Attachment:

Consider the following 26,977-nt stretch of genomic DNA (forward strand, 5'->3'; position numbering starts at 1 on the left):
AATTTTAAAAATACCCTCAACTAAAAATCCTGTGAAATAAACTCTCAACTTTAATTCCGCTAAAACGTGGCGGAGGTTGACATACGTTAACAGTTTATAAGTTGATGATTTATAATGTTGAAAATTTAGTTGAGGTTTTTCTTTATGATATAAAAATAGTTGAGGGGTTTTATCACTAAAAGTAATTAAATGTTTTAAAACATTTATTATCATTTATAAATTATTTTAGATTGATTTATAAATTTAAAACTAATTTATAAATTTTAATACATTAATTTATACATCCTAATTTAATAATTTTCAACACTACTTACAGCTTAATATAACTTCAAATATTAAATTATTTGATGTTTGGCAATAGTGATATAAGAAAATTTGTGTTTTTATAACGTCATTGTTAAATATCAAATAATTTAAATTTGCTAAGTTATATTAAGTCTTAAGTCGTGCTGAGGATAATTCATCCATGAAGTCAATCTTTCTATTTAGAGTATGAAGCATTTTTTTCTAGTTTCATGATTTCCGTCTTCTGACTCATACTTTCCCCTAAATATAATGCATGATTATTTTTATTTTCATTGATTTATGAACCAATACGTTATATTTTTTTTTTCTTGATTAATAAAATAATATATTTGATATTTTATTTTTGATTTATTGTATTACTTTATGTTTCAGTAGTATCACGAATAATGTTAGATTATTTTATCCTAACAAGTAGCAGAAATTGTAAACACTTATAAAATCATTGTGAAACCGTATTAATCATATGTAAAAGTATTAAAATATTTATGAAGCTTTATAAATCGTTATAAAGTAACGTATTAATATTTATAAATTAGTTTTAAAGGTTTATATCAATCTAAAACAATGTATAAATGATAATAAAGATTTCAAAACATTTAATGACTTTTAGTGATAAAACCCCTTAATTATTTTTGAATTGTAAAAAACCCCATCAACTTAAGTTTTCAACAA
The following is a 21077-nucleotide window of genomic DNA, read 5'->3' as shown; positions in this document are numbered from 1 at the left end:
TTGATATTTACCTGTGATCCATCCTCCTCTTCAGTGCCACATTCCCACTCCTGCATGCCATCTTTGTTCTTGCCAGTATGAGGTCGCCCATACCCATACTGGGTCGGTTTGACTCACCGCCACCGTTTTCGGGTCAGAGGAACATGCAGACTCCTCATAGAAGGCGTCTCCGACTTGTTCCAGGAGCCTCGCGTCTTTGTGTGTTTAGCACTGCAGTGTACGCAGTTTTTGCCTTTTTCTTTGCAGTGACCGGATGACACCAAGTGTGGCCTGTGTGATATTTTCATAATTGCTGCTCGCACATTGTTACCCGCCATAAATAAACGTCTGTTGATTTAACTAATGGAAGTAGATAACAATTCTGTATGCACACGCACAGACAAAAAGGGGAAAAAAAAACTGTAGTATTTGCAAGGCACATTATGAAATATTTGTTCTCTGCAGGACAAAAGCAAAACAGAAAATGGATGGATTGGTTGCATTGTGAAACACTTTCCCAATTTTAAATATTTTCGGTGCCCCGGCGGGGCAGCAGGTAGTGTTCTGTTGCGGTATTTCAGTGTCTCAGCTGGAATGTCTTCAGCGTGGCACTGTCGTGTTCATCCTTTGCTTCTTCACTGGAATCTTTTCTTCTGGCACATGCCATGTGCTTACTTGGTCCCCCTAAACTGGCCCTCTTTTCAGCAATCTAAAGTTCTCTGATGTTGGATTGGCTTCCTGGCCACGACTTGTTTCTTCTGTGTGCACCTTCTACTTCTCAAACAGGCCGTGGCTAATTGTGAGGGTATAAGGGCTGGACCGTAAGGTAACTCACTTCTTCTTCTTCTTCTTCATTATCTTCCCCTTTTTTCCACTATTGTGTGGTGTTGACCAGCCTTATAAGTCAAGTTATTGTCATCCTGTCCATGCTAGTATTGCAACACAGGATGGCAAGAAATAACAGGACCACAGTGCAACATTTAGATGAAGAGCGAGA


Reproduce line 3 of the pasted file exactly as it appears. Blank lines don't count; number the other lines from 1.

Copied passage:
The following is a 21077-nucleotide window of genomic DNA, read 5'->3' as shown; positions in this document are numbered from 1 at the left end: